ServiceArray[0][0].serviceName (equals "Splash Page")
ServiceArray[0][1].serviceKey (equals SplashPage)
ServiceArray[0][2].sampleURL (equals "http://www.hollowaydesignfirm.com")

I still feel like I'm missing more of a relationship between the two groups that might impact how they are each structured, but I don't see any information that would let me make those connections with any sense of surety.

Let me know if you have any questions.

  • \$\begingroup\$ This is a good answer too. So, what the outcome here appears to be is that the arrays work, but using objects is a more efficient route for working in team based environments and updating data later on. \$\endgroup\$ Commented Jan 31, 2014 at 22:08
  • \$\begingroup\$ That and it's a better "data representation" of what you are storing, as referenced in my description of the best practices for using arrays and objects, at the beginning. \$\endgroup\$
    – talemyn
    Commented Jan 31, 2014 at 22:14
  • \$\begingroup\$ objects are just array with s \$\endgroup\$
    – john Smith
    Commented Jan 31, 2014 at 23:04

While there's nothing completely wrong with what you did, if I were the programmer coming in behind you - I would certainly curse your name. Writing "good" code (to me of course) requires more than meeting the objectives. Readability and maintainability are just as important.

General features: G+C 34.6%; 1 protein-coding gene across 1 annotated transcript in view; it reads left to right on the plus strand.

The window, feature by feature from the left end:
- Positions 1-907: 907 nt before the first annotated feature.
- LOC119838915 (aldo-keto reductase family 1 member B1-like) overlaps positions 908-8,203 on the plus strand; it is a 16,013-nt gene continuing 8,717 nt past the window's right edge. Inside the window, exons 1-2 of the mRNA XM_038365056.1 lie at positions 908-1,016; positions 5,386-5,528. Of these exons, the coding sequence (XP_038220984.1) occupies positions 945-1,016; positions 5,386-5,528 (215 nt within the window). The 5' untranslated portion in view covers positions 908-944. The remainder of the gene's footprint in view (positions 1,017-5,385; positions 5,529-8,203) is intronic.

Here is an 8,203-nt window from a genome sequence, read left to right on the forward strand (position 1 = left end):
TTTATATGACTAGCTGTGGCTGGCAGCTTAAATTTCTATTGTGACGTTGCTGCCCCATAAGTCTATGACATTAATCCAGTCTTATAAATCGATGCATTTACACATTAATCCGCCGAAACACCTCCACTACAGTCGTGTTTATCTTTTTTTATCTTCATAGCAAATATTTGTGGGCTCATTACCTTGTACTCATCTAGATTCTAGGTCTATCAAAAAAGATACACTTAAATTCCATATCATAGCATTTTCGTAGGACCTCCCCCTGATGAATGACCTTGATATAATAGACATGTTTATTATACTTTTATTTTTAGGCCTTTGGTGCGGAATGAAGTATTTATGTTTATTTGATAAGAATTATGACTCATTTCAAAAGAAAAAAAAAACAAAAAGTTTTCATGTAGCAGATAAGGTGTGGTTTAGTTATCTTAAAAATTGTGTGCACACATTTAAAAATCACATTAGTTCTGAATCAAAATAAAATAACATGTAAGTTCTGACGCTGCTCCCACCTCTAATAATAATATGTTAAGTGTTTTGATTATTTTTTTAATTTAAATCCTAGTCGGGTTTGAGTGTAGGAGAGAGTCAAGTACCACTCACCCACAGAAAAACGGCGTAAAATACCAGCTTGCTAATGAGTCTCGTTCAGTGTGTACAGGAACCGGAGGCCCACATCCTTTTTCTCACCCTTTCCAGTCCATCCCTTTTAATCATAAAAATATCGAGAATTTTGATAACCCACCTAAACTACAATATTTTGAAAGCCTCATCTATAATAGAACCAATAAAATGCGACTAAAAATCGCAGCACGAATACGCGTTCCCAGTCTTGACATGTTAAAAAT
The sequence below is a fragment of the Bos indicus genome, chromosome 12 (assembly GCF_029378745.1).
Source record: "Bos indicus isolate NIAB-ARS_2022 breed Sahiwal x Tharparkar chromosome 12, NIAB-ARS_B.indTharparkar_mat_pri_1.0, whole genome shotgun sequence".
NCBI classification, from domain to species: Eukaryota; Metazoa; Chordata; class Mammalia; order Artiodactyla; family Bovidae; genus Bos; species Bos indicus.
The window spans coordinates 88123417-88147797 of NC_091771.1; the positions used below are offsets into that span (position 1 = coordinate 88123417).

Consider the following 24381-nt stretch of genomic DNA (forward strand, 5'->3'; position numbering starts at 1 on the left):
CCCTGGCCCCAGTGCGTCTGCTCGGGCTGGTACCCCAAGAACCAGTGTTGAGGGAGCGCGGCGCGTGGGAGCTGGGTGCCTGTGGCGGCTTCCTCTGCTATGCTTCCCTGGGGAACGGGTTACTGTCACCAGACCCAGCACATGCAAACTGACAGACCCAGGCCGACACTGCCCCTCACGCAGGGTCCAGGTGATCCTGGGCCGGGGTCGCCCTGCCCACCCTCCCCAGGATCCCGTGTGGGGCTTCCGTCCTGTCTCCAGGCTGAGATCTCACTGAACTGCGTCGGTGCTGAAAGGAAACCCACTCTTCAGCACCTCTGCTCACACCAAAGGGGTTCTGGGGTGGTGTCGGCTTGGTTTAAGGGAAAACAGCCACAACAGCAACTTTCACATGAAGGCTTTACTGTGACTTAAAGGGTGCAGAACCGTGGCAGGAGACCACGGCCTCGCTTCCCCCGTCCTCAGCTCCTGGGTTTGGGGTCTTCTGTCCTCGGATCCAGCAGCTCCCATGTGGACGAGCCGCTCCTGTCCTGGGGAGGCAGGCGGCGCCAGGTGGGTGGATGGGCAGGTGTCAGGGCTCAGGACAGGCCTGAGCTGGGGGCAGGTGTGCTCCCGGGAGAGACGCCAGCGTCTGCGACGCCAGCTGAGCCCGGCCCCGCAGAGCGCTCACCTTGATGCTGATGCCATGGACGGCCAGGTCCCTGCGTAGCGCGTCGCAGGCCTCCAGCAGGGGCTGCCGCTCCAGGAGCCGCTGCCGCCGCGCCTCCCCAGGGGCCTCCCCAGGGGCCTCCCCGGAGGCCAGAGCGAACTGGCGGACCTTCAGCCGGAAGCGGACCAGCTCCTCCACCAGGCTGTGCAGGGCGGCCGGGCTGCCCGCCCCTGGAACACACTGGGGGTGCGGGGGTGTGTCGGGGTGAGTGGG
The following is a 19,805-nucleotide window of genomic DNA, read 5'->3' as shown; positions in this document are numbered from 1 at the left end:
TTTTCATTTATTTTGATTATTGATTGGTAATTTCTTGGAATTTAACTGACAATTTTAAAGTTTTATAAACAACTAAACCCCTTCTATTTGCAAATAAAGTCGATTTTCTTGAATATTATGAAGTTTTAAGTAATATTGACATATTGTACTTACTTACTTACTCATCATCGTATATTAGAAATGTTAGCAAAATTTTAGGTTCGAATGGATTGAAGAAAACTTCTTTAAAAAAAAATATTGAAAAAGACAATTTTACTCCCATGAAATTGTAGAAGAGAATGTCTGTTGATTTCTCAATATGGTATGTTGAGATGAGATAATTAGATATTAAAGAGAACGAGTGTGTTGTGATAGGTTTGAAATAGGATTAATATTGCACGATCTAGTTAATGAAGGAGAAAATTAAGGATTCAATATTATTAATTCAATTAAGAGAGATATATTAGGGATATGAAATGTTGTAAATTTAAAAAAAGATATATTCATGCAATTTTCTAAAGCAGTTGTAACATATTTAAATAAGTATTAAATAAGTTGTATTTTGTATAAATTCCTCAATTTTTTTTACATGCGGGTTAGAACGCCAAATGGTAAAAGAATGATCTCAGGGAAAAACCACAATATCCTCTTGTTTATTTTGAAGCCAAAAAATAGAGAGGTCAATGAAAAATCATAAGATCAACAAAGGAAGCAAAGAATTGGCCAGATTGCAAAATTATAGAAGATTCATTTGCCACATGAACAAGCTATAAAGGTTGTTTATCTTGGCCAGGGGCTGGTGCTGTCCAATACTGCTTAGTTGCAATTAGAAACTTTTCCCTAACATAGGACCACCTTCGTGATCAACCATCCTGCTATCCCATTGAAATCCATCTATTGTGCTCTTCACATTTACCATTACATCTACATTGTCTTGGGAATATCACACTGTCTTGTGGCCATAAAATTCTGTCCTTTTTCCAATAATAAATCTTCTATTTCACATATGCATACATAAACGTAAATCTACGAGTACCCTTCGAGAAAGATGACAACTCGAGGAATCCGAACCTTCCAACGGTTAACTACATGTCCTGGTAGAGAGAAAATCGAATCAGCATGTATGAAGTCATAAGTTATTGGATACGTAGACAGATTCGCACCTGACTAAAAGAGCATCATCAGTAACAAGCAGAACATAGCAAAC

My concern with your design didn't set in until I saw the sample code to build the menu. Seeing all those brackets and indexes just about melted my brain. I think if you would use object literals rather than straight arrays then my problems go away as it should then be much more readable and straight forward.

  • \$\begingroup\$ This is a good answer. \$\endgroup\$ Commented Jan 31, 2014 at 22:03

I would go with @mklinker. Multi-dimentional arrays are not very readable. I admit they get the job done, but its messy. And the JavaScript, that's just too crazy. A developer will have to go through the array and map the indexes to figure out what they are looking for. Definitely not fun, hard to modify, etc.

I would rather create objects. With objects, you can serialize object to jSON and make your javascript more cleaner and readable. Your server-side code would also be clean. In addition, you wouldn't have a hard time extending the object should you choose to extend/modify your dropdown. You can then support different types of dropdown menus, for different purposes.

Creating a good design might take longer, but it is totally worth it in the long run. Other developers appreciate it too.